3. Polls are helpful to enable the Church to change and improve upon what is needed, to defend and clarify what can’t be changed and to put forward an argument when there is gray area. However, just on the pastoral level of the parish, if we were to live by polls and have knee jerk reactions to every criticism or try to implement every suggestion, someone will not be pleased. You can please some of the people some of the time but you can’t please all of the people at any time. Even the crucifixion of Jesus is a good example of this. If Jesus had taken a poll prior to His triumphal entry into Jerusalem and changed His message and means of communicating, would that have changed the outcome and would there have been a Good Friday? Silly suggestion and question, isn’t it.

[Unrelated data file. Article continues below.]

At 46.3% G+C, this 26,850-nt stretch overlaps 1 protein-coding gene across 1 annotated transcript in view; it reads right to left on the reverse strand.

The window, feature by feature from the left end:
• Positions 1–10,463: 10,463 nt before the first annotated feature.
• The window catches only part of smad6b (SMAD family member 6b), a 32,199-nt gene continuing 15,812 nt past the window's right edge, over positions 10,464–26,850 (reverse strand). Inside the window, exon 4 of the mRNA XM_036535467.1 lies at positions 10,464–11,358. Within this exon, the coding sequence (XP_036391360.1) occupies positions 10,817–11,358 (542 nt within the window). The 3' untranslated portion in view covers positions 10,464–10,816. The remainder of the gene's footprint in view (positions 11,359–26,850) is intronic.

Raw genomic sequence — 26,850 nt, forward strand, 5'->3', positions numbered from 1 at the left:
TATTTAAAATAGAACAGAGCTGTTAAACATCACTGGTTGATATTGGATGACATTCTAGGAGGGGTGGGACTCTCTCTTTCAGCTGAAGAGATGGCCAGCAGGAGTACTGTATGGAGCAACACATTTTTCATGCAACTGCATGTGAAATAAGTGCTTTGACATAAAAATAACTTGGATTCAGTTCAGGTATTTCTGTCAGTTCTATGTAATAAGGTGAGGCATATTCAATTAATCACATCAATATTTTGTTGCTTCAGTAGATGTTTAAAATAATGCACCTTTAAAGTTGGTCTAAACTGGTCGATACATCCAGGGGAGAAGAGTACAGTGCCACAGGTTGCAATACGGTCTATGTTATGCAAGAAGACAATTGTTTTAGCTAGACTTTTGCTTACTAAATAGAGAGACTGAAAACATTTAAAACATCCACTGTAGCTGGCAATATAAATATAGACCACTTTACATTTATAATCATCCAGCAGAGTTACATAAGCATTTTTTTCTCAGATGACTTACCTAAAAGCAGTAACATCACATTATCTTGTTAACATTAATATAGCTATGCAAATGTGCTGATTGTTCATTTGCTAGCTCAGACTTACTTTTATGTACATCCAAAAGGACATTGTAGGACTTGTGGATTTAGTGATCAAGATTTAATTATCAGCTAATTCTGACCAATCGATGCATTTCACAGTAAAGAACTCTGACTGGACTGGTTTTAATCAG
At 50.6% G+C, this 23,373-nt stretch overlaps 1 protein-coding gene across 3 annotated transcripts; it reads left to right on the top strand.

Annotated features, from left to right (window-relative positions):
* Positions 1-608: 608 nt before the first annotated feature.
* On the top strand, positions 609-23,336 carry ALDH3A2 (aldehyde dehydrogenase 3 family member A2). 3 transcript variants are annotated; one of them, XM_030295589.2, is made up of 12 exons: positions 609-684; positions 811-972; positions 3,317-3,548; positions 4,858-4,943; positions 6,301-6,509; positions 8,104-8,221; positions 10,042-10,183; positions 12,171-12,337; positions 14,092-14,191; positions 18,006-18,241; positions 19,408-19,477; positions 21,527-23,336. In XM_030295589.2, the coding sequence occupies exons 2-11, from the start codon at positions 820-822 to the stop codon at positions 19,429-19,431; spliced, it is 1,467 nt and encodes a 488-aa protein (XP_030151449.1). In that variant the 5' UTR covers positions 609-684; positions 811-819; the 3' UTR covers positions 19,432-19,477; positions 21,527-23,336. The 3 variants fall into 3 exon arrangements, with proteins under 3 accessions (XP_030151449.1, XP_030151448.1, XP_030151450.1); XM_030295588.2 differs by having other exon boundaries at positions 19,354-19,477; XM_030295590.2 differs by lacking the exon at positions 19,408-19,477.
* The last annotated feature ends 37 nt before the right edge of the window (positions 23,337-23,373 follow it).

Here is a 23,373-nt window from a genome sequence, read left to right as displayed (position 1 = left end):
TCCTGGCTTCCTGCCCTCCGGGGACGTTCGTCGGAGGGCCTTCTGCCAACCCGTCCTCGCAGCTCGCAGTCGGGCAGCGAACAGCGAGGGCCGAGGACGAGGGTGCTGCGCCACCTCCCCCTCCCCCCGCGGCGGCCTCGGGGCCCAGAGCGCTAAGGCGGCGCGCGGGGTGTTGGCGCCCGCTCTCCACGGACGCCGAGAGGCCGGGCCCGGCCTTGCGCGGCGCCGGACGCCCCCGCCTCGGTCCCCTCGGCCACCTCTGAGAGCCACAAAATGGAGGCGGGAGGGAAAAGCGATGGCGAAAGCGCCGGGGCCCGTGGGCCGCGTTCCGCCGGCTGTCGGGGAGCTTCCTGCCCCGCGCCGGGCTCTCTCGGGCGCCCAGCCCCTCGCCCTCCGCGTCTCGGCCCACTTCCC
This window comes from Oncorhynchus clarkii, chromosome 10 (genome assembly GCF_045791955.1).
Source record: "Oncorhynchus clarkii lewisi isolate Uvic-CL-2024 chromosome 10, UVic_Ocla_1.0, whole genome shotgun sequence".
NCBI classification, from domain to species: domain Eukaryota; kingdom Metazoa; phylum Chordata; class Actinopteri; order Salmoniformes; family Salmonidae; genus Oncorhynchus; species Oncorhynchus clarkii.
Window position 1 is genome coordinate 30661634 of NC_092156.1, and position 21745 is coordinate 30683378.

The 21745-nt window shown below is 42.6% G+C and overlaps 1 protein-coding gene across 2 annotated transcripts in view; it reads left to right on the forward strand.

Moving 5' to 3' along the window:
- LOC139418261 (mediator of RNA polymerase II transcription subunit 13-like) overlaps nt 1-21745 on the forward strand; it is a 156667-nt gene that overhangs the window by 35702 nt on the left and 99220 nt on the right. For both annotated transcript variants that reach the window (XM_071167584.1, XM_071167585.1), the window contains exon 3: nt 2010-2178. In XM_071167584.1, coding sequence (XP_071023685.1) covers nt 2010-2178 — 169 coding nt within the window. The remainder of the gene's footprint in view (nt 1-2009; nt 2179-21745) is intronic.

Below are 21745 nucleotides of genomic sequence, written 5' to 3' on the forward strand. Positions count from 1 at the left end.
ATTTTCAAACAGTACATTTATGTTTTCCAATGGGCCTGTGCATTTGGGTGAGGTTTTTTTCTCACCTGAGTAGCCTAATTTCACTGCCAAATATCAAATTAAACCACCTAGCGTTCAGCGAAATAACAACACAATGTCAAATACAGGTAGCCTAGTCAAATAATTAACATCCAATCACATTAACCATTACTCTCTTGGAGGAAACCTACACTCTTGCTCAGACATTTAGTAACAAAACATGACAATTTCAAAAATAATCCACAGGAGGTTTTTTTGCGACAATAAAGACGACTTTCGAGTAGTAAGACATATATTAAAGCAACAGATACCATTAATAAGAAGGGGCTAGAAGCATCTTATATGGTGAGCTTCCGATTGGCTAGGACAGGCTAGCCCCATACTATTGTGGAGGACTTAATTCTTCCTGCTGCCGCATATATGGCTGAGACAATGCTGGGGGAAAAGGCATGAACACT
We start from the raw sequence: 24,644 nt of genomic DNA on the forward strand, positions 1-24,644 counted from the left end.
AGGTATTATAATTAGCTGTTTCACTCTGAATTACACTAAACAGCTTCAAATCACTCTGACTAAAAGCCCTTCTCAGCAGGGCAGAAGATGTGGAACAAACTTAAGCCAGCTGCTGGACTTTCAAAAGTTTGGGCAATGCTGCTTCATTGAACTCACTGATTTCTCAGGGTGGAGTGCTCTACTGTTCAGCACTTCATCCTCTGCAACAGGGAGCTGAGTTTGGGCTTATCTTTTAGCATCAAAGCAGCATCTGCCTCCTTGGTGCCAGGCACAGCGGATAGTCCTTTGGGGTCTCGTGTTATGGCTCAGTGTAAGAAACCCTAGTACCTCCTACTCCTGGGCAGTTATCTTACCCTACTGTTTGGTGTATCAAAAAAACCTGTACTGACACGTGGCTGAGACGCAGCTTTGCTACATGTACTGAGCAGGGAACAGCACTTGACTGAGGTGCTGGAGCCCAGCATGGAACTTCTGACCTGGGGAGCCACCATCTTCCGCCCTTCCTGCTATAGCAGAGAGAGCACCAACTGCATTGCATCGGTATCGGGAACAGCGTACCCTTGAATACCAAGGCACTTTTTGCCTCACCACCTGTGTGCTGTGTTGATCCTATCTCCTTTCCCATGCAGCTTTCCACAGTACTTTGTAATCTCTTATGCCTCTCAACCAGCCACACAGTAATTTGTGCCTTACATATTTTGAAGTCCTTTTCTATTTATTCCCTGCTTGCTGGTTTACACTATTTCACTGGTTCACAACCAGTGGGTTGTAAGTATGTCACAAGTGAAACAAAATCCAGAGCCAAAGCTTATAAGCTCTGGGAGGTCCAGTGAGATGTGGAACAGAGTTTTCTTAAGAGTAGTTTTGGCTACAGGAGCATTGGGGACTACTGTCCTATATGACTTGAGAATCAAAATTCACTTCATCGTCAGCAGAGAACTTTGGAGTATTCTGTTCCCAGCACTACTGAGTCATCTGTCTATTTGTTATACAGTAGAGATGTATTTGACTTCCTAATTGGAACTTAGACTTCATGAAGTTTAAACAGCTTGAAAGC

1. Sorry, Allan, I don’t understand what you’re saying here: are you for or against polls, or both for and against them?

      1. Not really against polls as they can help us to see what people are thinking and how to improve on that which needs to be improved and clarify what needs clarifying and to make a good arguments for those areas that are gray or allow for diversity of belief.

  4. To be fair, we need a vary large, very thorough, very careful poll of all cradle Catholics, not just those still calling themselves Catholic and not just active Catholics.. We need to include the 1 in 3 cradle Catholics who have left the Church in America. We need to include the Christmas and Easter Catholics.